I would like to know if the Nassau police can corroborate that sequence of events.

    *IF* that’s true (and Carnival’s account does not directly contradict it) , then IMO Carnival has quite a bit of explaining to do.

  • john4868

    Michael let’s look at motivation…
    According to you, over $250 Carnival decided to fire a customer permanently. They also lost any of the ancillary income they would have derived from this cruise and income from future cruises plus any income they would have received from the friends of the people just given the boot (would you ever travel Carnival if they were your friend?). In an industry that is known for throwing employees off at the next port for the mere suspicion of wrong doing. Carnival had everything to lose from their actions. Based on the one Carnival cruise I took where it was closer to a 7 day drunken frat party than a relaxing vacation, I would say that the OP would have to become VERY abusive for Carnival to take the action they did.
    Again, all of this for $250. I’d imagine that Carnival had projected that they would make more than that on them on the single cruise they were on. If there was any indication that they might be in the wrong, do you really think that the cruiseline wouldn’t have thrown $250 at them just to make them happy? That is an incredibly small amount.
    You oppose this with an OP that has conveniently left out facts (ummm like the one where Carnival paid to fly them home regardless if they were forced to or not). When Carnival presented their case, she opted to play the victim card (look they’re being mean to me again) instead of attempting to refute what Carnival said she adds to the story again. Sorry but her whole follow on letter sounds like someone in a lawsuit and looking for the big pay day.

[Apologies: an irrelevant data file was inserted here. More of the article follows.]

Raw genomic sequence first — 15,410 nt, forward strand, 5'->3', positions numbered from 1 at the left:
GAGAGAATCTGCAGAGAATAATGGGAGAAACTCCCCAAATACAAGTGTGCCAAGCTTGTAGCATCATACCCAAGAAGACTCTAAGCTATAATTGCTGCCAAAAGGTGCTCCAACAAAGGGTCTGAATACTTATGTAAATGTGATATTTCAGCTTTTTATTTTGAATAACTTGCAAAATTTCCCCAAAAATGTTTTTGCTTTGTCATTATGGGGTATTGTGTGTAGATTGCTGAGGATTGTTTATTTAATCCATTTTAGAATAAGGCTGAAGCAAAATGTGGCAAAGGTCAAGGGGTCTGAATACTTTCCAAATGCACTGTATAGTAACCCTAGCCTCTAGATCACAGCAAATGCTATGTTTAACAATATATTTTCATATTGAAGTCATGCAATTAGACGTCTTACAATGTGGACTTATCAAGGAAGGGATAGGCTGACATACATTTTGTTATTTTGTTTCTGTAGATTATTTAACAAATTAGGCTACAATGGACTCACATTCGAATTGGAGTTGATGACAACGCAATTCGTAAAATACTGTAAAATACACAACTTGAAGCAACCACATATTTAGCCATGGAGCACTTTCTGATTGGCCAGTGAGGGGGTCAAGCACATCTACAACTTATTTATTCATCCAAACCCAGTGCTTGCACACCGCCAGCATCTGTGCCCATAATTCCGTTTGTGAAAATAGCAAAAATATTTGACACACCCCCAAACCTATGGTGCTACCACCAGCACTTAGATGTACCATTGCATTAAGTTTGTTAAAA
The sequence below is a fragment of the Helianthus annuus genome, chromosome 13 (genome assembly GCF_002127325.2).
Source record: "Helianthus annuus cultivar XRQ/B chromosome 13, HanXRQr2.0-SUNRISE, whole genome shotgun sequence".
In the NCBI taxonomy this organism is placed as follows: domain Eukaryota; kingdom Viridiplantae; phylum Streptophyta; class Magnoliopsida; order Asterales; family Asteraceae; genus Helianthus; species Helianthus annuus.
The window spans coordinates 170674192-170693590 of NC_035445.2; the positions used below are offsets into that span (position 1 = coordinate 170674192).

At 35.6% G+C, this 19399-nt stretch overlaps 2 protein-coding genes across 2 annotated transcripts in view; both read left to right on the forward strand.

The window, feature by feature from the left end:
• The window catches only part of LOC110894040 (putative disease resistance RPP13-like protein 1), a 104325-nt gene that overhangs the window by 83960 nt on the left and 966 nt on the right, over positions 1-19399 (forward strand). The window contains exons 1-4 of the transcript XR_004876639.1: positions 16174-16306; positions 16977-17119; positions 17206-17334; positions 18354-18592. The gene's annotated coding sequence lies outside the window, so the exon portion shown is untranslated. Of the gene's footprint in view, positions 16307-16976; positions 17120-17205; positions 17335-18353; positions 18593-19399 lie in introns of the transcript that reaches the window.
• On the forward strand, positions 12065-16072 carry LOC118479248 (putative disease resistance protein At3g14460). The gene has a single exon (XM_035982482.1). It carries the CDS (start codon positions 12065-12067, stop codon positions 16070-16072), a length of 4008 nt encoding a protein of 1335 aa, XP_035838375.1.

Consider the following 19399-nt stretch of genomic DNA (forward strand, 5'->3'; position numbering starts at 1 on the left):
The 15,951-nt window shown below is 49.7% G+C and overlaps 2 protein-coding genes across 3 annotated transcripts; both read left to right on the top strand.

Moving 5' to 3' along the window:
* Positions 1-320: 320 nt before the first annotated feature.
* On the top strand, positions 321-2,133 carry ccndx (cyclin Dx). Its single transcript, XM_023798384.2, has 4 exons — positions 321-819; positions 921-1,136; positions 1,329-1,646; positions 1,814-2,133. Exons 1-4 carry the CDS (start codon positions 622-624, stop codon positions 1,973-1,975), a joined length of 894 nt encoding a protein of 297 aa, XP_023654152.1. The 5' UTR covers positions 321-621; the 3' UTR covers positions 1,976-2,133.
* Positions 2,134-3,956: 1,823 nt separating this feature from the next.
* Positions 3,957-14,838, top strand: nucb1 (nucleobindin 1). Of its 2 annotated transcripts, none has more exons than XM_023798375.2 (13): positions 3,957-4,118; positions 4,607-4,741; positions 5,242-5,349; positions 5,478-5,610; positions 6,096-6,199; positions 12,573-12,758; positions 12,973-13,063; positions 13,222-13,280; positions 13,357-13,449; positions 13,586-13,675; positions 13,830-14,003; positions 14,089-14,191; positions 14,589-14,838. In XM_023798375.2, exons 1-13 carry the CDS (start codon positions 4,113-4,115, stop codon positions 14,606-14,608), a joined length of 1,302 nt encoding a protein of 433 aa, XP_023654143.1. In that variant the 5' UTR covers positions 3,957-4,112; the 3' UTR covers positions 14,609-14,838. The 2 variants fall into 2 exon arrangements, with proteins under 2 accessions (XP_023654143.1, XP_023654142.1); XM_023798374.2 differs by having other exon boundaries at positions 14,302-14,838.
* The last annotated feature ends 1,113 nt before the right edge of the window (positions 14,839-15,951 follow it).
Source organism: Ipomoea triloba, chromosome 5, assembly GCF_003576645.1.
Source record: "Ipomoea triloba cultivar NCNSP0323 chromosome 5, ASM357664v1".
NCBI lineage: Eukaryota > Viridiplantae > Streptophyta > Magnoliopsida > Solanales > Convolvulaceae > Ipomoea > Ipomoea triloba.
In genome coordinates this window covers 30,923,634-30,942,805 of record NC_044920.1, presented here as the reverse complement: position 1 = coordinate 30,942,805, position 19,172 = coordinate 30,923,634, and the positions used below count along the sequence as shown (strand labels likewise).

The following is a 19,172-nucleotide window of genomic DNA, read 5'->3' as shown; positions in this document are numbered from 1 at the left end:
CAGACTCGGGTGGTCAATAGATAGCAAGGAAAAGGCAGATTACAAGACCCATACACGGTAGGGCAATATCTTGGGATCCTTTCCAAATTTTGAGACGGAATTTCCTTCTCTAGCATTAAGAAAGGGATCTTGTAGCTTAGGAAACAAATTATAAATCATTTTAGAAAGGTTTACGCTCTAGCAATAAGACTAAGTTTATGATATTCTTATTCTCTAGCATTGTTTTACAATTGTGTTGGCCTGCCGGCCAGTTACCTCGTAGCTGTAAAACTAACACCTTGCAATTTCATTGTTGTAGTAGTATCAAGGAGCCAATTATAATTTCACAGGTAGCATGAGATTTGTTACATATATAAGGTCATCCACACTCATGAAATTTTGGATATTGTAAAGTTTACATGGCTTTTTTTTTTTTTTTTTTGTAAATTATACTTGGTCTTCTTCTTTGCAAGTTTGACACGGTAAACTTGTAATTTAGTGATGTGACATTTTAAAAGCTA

Honestly, the reads like another person trying to get Chris to twist an arm for something they don’t deserve.
    Chris stay away… Stay very far away or make sure that your attorney’s retainer is up to date. You might be next.

  • pauletteb

    Can you say “grifters”?

  • emanon256

    Book early, book often :)

  • Michael__K

    Your fallacy is that you equate the motivation of Carnival as a company with the motivation of the crew members who had to deal with the OP’s complaint.  

    If the OP’s were so abusive, what was the motivation for aborting the police interview and waiting until that point to kick off the passengers?  If that’s the way it happened, there is no defensible motivation for that.

  • pauletteb

    Are you a friend of the family? A relative? She likely had the wallet all the time or had it stashed in the son’s cabin. I’d be very interested in knowing if there are similar incidents in this duo’s past.

  • pauletteb

    We have only the OP’s word that the police intervened. Until I see the paperwork . . .

  • D Ruis

    “We have been assured by the Nassau authorities that this incident is being escalated and are continually corresponding with me. It was at that point in time that Carnival accepted my calls and arranged for travel back to Nashville. ”

    I think that the correspondence of the Nassau authorities might be the crucial difference here between the two stories.

  • Michael__K

    Are you affiliated with Carnival or with the travel industry?